How to unravel the collaboration conundrum
Collaboration is very much in vogue. The term is bandied about with gusto in meetings as the must-have function for the modern business but, while many companies realise it's 'a thing', few have been able to implement it thoroughly.
That's perhaps a result of realising collaboration should be seen as much more than a passing fad, rather an essential in this day and age.
We would go so far as to say that every firm should consider having a chief collaboration officer to complement the CEO and COO.
They are needed to tackle the collaboration conundrum, the term which sums up the challenges created by today's mobile workforce. More and more employees are choosing to work from home or from dispersed offices (40% of workers globally to be precise), a movement made possible by technology, but one which throws up new problems for company bosses.
They are realising that being distant from colleagues reduces trust and cohesion, but having the choice to work elsewhere increases wellbeing and individual productivity.
What to do?
Some organisations have stubbornly refused at this first major hurdle and are running back to the starting blocks, bringing workers back into the office at great expense to both their wallets and to the environment.
But co-location can lose valuable talent who don't want to be tied to a specific geography, and constant travel and longer commutes can create grumpy and exhausted people.
But by approaching the issue in a different manner, it is possible to have your collaborative cake and to eat it.
It starts with a different approach to leadership and the ability to face up to a cold, hard truth: nowadays, leaders can't rely on strong ties in teams because most ties have, as a result of technology, become inherently weak.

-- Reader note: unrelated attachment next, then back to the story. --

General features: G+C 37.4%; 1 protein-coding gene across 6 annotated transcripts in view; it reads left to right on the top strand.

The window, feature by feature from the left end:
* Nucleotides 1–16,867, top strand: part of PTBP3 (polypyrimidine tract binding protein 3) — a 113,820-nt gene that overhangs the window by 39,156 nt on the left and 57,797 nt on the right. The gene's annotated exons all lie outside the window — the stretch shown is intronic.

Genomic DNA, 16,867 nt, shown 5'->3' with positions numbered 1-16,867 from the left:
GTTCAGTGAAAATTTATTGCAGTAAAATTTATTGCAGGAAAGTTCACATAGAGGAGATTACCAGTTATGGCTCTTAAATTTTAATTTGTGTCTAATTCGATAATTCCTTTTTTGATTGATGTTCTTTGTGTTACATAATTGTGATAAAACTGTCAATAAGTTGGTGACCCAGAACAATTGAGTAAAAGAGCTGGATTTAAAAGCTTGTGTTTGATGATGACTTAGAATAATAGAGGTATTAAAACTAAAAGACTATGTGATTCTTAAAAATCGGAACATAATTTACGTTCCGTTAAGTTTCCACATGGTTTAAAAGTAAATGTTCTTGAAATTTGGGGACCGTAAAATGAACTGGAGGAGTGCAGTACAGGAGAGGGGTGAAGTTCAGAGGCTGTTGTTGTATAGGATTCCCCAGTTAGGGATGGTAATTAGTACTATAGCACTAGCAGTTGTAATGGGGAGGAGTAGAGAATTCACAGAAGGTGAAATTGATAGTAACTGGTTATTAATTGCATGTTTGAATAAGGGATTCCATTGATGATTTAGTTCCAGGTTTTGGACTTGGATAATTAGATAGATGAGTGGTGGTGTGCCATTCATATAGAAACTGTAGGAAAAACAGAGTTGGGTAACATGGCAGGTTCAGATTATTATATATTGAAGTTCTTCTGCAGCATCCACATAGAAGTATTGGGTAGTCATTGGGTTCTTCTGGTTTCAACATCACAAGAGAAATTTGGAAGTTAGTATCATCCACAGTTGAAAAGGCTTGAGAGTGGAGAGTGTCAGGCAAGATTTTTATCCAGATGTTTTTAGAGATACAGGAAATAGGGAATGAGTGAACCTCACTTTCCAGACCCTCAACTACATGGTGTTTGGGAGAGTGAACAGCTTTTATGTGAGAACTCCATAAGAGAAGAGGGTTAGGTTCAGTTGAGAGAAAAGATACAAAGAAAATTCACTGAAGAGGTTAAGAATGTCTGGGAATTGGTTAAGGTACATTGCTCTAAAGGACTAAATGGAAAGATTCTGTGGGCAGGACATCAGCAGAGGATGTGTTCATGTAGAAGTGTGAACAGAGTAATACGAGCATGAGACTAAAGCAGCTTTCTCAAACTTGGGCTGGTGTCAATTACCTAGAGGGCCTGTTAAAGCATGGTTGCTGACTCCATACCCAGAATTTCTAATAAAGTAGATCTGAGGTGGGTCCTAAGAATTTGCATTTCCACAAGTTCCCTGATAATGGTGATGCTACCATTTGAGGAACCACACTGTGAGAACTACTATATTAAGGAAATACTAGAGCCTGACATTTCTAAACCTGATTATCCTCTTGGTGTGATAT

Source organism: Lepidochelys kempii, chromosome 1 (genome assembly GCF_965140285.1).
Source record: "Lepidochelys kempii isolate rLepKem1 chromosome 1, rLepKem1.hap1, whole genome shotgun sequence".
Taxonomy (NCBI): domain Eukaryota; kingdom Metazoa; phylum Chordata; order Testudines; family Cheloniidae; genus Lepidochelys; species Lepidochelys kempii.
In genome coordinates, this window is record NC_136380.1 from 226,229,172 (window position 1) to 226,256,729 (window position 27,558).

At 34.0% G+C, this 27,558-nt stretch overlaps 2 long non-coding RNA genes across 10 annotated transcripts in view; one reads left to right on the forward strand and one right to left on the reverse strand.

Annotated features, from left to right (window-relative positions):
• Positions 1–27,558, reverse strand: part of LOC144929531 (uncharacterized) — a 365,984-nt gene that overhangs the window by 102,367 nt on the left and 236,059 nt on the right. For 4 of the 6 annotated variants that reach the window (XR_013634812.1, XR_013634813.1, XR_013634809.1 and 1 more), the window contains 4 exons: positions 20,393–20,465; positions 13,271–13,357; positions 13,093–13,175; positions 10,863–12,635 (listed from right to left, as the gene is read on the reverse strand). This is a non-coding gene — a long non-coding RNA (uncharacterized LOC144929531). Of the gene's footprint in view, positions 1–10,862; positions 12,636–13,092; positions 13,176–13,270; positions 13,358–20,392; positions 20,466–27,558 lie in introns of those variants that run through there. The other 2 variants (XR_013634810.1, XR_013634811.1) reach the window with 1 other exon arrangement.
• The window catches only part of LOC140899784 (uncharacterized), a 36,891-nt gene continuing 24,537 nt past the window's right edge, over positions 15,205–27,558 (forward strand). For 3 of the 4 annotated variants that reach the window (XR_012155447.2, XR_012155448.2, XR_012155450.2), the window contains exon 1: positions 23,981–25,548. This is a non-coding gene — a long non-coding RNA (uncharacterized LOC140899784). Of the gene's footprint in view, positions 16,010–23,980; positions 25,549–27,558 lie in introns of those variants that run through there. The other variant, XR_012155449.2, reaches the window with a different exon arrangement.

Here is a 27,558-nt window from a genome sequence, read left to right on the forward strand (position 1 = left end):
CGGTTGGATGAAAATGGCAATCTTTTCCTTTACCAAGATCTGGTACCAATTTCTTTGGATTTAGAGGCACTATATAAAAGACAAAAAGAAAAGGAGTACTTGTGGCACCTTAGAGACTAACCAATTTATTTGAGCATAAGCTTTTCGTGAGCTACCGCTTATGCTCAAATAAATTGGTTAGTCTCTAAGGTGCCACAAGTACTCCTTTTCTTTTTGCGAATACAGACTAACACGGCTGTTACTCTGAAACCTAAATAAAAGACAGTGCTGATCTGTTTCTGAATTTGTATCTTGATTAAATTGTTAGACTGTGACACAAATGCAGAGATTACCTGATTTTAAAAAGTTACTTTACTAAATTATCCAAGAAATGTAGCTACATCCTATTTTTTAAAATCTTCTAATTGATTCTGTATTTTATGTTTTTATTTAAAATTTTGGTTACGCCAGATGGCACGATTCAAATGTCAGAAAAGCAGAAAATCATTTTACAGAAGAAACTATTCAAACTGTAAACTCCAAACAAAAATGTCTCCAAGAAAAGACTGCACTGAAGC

Because of that inexorable fact, they need to realise that it is not possible to beat collaboration into their organisation.
Instead, they need to create, recognise and encourage collaborative behaviour and to understand the dynamics of their teams, while at the same time avoiding 'collaboration overload' among the top performers.
It sounds complicated but isn't, particularly if you use the dinner party analogy, where today's leaders are the hosts.
Like any great party, you need a reason to get people together, and a physical or virtual common ground that everyone can gather on.
You need to make sure you know a bit about everyone, so you can introduce people to each other and then they can start to talk and to create and build so-called 'fast trust'.
By taking that approach, you'll create connections, you'll allow networking and you'll provide an environment made up of differing personalities, which eradicates the echo chamber.
Leadership is now becoming less about 'command and control' and much more about connection and creating purpose for collaboration.
New leadership requires a much more inclusive, trust oriented, co-operative, participative and open approach - rather than a more passive 'I can see people at their desks, therefore they must be working' one.
And that is why the idea of a chief collaboration officer perhaps now doesn't seem as far-fetched as it may have done.
Obviously, collaboration is a team sport and needs buy-in from everyone throughout the company, but there's no doubt it is good not just for employees, but for the all-crucial bottom line.
And that, after all, is the ultimate goal.
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